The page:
By Steve Rathje
“Daring to be authentic.” That’s the way Amy Freed approaches the theater she creates, both as a playwright and as a director. Next quarter, she’ll be tackling Tom Stoppard’s “Rosencrantz and Guildenstern Are Dead” in conjunction with Shakespeare’s “Hamlet” for the Department of Theater and Performance Studies’ (TAPS) annual Undergraduate Acting Project. An artist-in-residence at TAPS, Freed is a working playwright whose works have been produced at theaters across the country. She was a Pulitzer Prize finalist for “Freedomland,” winner of the Joseph Kesselring Award and the Charles MacArther Award. We talked to her about her upcoming project as well as the state of theater today, her teaching and her life as a playwright.
The Stanford Daily (TSD): What do you think about the state of the theatre today?
Amy Freed (AF): I think that there has never been a time when there have been so many terrific living playwrights. The challenge is to find homes, venues and production opportunities, so that our writers can go from being brilliant young writers to surviving, great playwrights.
I think we are desperately in need of a National Theatre [a ground-breaking government-sponsored theatre that subsidizes ticket prices in the U.K.] that opens the doors for audiences of all demographics and also confers a kind of honor, dignity, and place to art-making in America, so it does not have to contend against the multi-million dollar monster production.
TSD: What kind of theater excites you?
AF: Theater that does something or shows something that hasn’t been done or seen before. Recklessness in the voice of the writer. Daring to be authentic.
TSD: What are the most important things you have learned in your career as a playwright and in your time teaching at Stanford?
AF: I think there’s only one lesson, and I haven’t learned it yet, and I’m still struggling with it: to survive as a practicing writer or artist, you have to stay incredibly vigorous, hopeful, open, and happy in your spirit. You cannot buy into the careerism of what is essentially a pursuit of the spirit and is almost a curse as much as it is a blessing.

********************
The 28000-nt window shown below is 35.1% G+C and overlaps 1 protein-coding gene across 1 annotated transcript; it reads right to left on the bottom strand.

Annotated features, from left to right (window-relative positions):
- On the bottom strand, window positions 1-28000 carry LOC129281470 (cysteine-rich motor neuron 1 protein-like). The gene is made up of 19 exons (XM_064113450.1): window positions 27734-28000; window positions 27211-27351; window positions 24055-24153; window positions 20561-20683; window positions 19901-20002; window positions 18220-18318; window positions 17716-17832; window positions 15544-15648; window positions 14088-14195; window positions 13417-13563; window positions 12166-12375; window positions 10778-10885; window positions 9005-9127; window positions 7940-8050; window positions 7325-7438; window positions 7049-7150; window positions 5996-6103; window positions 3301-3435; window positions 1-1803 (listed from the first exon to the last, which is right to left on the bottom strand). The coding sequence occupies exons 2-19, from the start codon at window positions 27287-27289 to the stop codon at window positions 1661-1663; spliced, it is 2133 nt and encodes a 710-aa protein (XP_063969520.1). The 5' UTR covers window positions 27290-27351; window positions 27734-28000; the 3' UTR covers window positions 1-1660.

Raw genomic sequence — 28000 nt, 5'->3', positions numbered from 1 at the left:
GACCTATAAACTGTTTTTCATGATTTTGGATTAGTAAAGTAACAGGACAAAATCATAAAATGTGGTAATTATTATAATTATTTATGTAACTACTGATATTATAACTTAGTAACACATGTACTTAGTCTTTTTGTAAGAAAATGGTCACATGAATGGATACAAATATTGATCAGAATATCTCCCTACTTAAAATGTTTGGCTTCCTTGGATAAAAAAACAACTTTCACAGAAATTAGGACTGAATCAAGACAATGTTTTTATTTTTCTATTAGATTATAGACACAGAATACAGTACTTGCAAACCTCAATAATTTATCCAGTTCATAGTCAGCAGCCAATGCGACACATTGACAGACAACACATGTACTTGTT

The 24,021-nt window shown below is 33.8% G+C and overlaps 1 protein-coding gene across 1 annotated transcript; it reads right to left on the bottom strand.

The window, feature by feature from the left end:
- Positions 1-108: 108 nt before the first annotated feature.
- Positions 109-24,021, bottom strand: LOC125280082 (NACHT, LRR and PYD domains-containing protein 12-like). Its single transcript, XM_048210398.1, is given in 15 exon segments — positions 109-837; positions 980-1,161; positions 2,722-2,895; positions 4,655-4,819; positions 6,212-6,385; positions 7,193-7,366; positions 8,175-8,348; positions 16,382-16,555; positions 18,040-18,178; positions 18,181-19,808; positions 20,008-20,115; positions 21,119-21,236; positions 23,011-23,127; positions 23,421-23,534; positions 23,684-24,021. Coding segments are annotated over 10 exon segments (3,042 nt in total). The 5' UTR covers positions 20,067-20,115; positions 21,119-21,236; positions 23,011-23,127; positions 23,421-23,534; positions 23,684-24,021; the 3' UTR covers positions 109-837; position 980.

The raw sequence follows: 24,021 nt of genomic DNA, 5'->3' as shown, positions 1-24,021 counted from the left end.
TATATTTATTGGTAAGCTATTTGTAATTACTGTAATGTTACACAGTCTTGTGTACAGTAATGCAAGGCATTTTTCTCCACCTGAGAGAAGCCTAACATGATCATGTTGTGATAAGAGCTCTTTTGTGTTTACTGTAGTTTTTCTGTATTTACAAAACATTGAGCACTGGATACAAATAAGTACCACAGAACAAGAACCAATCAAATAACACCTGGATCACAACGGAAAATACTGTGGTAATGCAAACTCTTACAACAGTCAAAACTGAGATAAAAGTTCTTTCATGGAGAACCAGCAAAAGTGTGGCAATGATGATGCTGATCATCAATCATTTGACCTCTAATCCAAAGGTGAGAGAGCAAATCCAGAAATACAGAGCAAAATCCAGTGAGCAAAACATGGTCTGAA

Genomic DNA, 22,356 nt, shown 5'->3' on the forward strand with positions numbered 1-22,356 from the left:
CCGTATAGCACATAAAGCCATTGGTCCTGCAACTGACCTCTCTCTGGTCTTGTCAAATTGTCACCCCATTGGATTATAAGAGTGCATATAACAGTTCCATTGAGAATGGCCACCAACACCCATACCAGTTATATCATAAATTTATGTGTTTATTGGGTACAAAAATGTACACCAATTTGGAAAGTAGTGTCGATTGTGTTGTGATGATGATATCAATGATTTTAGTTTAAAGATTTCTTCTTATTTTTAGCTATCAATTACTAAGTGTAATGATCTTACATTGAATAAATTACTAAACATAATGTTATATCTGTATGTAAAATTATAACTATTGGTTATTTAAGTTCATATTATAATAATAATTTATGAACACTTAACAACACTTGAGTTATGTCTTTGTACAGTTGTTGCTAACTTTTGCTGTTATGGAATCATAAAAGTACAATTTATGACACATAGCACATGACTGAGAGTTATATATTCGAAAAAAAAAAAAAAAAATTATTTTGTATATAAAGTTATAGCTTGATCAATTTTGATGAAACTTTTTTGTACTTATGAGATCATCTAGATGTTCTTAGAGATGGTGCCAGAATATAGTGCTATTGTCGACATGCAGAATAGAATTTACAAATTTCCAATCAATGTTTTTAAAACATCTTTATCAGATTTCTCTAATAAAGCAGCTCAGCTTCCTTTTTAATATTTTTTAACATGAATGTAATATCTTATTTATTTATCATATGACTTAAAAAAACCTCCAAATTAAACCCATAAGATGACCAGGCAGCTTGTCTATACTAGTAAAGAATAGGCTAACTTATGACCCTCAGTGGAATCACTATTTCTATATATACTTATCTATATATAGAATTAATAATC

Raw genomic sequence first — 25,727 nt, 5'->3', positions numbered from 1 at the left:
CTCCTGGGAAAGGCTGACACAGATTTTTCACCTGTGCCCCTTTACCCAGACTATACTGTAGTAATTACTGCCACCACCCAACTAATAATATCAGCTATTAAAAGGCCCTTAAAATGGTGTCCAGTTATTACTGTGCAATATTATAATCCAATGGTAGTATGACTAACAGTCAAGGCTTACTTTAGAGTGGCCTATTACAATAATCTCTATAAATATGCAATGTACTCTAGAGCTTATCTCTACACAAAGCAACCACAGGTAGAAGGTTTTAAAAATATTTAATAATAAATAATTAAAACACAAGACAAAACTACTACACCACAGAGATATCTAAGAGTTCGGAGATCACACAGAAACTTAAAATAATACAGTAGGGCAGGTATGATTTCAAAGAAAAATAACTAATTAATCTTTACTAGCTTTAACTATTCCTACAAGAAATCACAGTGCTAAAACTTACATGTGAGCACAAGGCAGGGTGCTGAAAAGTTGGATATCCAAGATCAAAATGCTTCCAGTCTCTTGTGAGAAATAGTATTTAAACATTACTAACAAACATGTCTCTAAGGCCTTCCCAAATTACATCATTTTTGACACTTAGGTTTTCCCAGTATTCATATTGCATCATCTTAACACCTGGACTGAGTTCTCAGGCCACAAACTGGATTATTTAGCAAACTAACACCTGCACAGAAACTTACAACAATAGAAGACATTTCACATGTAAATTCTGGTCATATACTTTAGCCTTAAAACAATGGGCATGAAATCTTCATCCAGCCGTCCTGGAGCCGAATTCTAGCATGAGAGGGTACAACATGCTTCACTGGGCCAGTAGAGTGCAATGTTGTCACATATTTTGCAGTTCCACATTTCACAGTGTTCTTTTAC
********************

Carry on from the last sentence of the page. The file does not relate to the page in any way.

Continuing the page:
Keeping yourself free from disappointment and bitterness and keeping your ear attuned to your own work is the ongoing challenge for anybody who is seriously an artist or writer. I find teaching a tremendous help for me, in that way, because it’s something that I enjoy, that keeps me out of the more toxic backwaters of depression, anxiety and competition, which haunt any creative profession.
Learning how to live with equanimity, no matter what fortune brings, is the lesson you have to keep instilling and re-instilling, because the theater keeps going up and down – it’s a very manic-depressive world.
TSD: What advice do you have for playwrights starting out?
AF: Form a collective and self-produce. Create a company. Launch your work. Shove yourself forward. Don’t wait for anybody to come find you.
TSD: Can you talk about the upcoming production of “Rosencrantz and Guildenstern are Dead” [a play by Tom Stoppard that tells the story of two minor characters from Shakespeare’s “Hamlet”] that you are directing?
AF: This is the fifth iteration of a project, unique to Stanford, that I developed with a colleague here five years ago to address how to do really good arts practice on campus within the academic structure. It’s so hard to study and rehearse a play because of the time involved, and I’ve always believed that the best theater is smart theater and that theater can be a fantastic way into topics and ideas. There will be a company of 24 undergraduates who will be working together to deliver both plays and are in the same seminar exploring the topics and the background of those plays.
We chose to do “Hamlet” this year, and [to] follow through and enlarge this idea by doing a related play, “Rosencrantz and Guildenstern are Dead,” so we could look at both the classical play and a modern refraction of those themes. “Hamlet” and “Rosencrantz” are a great pairing. Two great playwrights – one dead and one living – and an enormous array of major subjects. “Hamlet” was the play that, in the views of some scholars, invented the “modern.” And “Rosencrantz and Guildenstern,” when it was first produced, was the play that was said to have changed the face of modern theatre.
TSD: Is there anything else you would like to add?
AF: I think it would be a really interesting thing, and I think it would be really provocative, if some of the arts-interested students at Stanford took it upon themselves to create a sort of think tank about the field and what’s next.
I think we could really use a kind of referendum on campus about arts and its place in American culture. The arts are really under siege. Budgets are being cut in high schools everywhere.
It seems like Washington needs to hear the language from citizens. We’ve had a poisonous political culture, and the arts have been sacrificed to it. It puts America way down on the list of nations in the world, and that’s a disgrace. We’re a smart country and there are brilliant young people, and I think there’s a national rallying cry that students can really be a part of when they know about the issues.
Auditions for “Hamlet” and “Rosencrantz & Guildenstern are Dead” will be held from Nov. 10-12 at 7-10 p.m. in room 129 of Memorial Auditorium.
Contact Steven Rathje at srathje ‘at’ stanford.edu